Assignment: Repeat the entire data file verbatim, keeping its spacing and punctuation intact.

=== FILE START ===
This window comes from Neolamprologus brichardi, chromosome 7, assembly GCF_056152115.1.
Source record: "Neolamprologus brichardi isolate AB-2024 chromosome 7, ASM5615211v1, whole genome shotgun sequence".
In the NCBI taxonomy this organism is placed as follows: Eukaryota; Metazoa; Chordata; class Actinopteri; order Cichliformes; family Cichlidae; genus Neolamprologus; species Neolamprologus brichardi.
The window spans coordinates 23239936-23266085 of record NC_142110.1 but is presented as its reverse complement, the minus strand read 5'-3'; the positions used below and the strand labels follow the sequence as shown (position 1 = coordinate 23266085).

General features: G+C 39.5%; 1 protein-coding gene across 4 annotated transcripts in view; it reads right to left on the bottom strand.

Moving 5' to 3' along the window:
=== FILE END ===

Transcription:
This window comes from Neolamprologus brichardi, chromosome 7, assembly GCF_056152115.1.
Source record: "Neolamprologus brichardi isolate AB-2024 chromosome 7, ASM5615211v1, whole genome shotgun sequence".
In the NCBI taxonomy this organism is placed as follows: Eukaryota; Metazoa; Chordata; class Actinopteri; order Cichliformes; family Cichlidae; genus Neolamprologus; species Neolamprologus brichardi.
The window spans coordinates 23239936-23266085 of record NC_142110.1 but is presented as its reverse complement, the minus strand read 5'-3'; the positions used below and the strand labels follow the sequence as shown (position 1 = coordinate 23266085).

General features: G+C 39.5%; 1 protein-coding gene across 4 annotated transcripts in view; it reads right to left on the bottom strand.

Moving 5' to 3' along the window: